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Unformatted text preview: l s pectra a re a g raphical r epresentation o f coefficients
D n a s a f unction o f w. E xistence o f t he spectrum a t w =  nwa i s m erely a n i ndication o f t he f act t hat a n exponential component e jnwot exists i n t he series. We
know t hat [see E q. (3.72)J a s inusoid of frequency nwa c an b e e xpressed i n t erms o f
a p air o f e xponentials e jnwot a nd e jnwot.
E quation ( 3.77) s hows t he close c onnection b etween t he t rigonometric s pectra
(C n a nd lin) w ith e xponential s pectra (lDnl a nd LDn). T he d c c omponents Do a nd
Co a re i dentical i n b oth s pectra. M oreover, t he e xponential a mplitude s pectrum
IDnl is h alf o f t he t rigonometric a mplitude s pectrum C n for n ~ 1. T he e xponential a ngle s pectrum LDn is i dentical t o t he t rigonometric p hase s pectrum lin for
n > O. W e c an t herefore p roduce t he e xponential s pectra m erely b y i nspection o f
t rigonometric s pectra, a nd v ice versa. T he following e xample d emonstrates t his
f eature.
•  12 00 . .... E xample 3 .7
T he trigonometric Fourier spectra of a certain periodic signal f (t) are shown in Fig.
3.15a. By inspecting these spectra, sketch the corresponding exponential Fourier spectra
and verify your results analytically. S pectra for Example 3.7. The trigonometric spectral components exist a t frequencies 0 ,3,6, a nd 9. T he exponential spectral components exist a t 0 ,3,6,9 a nd  3,  6, 9. Consider first t he a mplitude
spectrum. The dc component remains unchanged; t hat is, Do = Co = 16. Now jDnj is
an even function of w and IDnl = IDnl = C n/2. T hus, all t he remaining spectrum IDnl
for positive n is half the trigonometric amplitude spectrum C n, a nd t he s pectrum IDnl for
negative n is a reflection about t he vertical axis of t he s pectrum for positive n , as shown
in Fig. 3.15b.
T he angle spectrum L Dn = I)n for positive n a nd is  I)n for negative n , as depicted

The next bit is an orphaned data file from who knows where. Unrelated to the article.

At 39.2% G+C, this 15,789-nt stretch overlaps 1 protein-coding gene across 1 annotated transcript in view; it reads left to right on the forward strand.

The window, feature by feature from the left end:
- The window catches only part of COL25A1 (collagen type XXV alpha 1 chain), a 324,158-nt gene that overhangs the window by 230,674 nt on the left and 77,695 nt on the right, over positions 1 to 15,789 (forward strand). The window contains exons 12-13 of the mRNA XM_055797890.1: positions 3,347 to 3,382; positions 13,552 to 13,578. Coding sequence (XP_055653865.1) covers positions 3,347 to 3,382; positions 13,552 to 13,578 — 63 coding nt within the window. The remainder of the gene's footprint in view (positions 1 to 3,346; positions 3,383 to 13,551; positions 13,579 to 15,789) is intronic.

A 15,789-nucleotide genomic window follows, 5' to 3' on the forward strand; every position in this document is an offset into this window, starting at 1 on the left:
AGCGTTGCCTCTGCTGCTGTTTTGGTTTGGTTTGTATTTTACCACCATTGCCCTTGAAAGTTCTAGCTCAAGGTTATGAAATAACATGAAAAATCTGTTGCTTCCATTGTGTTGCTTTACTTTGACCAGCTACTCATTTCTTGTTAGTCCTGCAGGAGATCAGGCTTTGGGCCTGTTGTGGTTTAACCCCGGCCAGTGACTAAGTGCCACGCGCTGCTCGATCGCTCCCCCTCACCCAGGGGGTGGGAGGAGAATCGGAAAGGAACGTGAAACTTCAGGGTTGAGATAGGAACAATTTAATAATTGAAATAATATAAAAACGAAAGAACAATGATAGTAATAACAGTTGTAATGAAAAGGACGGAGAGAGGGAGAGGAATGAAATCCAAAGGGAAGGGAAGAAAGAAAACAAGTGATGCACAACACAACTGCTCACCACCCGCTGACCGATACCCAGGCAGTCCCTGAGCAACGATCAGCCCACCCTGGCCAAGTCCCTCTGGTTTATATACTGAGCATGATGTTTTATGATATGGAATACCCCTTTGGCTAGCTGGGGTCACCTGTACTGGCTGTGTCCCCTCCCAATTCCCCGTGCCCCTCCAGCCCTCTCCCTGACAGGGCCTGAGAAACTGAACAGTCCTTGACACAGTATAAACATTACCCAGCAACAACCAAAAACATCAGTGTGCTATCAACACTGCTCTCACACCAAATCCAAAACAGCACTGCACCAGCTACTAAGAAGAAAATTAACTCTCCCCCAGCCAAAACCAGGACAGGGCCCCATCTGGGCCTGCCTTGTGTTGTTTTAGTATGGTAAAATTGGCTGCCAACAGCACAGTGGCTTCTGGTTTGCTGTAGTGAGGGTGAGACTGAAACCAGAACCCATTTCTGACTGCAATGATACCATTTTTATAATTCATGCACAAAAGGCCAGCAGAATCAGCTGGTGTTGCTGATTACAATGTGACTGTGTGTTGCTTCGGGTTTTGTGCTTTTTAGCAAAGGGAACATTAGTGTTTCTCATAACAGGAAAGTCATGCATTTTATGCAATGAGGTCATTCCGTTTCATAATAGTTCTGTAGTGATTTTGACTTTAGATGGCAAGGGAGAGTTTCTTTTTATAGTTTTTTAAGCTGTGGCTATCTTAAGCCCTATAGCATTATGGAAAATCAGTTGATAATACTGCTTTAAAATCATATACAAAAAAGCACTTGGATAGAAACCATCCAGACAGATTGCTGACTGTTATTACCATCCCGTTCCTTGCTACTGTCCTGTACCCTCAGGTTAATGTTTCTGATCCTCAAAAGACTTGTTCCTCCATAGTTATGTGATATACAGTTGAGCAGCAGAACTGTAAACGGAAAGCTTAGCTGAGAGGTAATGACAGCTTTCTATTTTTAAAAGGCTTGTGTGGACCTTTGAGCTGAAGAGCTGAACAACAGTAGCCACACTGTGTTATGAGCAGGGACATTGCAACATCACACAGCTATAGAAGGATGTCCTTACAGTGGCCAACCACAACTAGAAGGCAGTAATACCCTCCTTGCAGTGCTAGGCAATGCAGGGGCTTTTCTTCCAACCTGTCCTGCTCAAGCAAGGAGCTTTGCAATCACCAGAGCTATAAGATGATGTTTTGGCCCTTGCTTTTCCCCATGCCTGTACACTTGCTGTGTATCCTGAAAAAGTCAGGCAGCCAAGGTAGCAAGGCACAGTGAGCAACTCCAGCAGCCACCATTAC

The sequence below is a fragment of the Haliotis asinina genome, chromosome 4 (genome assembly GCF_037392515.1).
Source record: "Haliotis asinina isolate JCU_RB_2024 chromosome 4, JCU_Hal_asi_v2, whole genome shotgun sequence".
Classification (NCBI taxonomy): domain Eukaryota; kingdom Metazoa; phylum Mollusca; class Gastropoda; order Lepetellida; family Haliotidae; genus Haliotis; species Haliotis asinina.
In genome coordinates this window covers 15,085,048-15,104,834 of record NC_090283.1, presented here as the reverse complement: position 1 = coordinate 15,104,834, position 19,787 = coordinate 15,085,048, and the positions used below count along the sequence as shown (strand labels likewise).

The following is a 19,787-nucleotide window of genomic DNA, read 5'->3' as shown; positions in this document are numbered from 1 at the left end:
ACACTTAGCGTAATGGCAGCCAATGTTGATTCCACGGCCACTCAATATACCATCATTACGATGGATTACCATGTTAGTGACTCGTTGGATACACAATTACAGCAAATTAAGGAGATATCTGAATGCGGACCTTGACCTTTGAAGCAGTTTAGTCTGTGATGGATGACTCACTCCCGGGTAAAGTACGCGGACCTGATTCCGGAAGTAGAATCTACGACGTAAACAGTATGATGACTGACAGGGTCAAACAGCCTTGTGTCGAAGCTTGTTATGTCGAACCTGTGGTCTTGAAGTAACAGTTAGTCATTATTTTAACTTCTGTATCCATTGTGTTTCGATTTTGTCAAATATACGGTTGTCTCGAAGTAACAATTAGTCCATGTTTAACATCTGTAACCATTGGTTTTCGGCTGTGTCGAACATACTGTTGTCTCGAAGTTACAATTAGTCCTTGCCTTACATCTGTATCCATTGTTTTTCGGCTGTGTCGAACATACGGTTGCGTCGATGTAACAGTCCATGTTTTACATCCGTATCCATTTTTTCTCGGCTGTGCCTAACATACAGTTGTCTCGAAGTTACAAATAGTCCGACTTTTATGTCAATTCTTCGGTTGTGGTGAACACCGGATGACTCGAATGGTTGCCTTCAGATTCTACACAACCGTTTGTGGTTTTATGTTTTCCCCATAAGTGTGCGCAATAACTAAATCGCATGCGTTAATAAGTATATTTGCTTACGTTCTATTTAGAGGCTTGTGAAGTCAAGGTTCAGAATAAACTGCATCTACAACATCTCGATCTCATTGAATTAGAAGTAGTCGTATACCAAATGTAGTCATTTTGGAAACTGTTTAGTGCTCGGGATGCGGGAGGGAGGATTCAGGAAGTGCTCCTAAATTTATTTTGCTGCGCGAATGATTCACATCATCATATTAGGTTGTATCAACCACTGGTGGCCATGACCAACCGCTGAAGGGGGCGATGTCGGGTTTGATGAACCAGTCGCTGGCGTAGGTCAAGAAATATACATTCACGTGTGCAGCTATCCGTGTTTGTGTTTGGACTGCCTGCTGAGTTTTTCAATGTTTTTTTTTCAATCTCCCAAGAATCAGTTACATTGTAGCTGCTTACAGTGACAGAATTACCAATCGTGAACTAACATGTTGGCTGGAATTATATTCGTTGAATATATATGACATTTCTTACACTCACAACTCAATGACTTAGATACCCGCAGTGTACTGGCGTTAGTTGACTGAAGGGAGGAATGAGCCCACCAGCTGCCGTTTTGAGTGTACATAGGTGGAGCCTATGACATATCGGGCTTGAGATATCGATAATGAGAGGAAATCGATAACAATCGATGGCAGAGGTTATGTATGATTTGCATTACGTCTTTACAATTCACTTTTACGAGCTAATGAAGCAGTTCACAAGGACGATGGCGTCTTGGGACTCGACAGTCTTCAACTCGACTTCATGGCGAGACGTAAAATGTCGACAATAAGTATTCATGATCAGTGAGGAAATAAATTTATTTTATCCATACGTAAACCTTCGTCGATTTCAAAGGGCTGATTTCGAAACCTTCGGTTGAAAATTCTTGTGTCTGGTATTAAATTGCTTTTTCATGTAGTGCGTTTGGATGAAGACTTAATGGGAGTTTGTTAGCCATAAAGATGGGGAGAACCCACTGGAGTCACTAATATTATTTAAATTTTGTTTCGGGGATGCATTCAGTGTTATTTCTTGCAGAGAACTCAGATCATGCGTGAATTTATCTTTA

in Fig. 3.15b. We shall now verify t hat b oth s ets of spectra represent t he same signal.
Signal f (t) whose trigonometric s pectra are shown in Fig. 3.15a, has four spectral
components of frequencies 0, 3, 6, a nd 9. T he dc component is 16. T he amplitude and
the phase of t he component of frequency 3 are 12 a nd  ~, respectively. Therefore, this
component can be expressed as 12 cos (3t  ~). Proceeding in this manner, we can write
the Fourier series for f (t) as f (t) = 16 + 12cos (3t ~) + Bcos (6t  I) + 4cos (9t ~) Consider now t he exponential spectra in Fig. 3.15b. They contain components of
frequencies (dc), ± 3, ±6, a nd ±9. T he dc component is Do = 16. T he component
j3t (frequency 3) has magnitUde 6 a nd angle  ~. Therefore, this component strength is
e
6 e j t, and i t can be expressed as ( 6e J t)e J3 '. Similarly, t he component of f requency3
is (6e J t)e J3t . Proceeding in this manner, j (t), t he signal corresponding t o t he s pectra
in Fig. 3.15b, is ° j (t) = 16 + [ 6eJt eJ3t + 6 eJt e  J3t ] + [4eJ~ eJ6t + 4ej~ e  J6t ] + [ 2eJt eJ9t + 2 eJt e  J9t ]
= 16 + 6 [ ej(3ttl + e J(3ttl] + 4 [eJ(6t~l + eJ(6t~l]...
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This note was uploaded on 04/14/2013 for the course ENG 350 taught by Professor Bayliss during the Spring '13 term at Northwestern.
 Spring '13
 Bayliss
 Signal Processing, The Land

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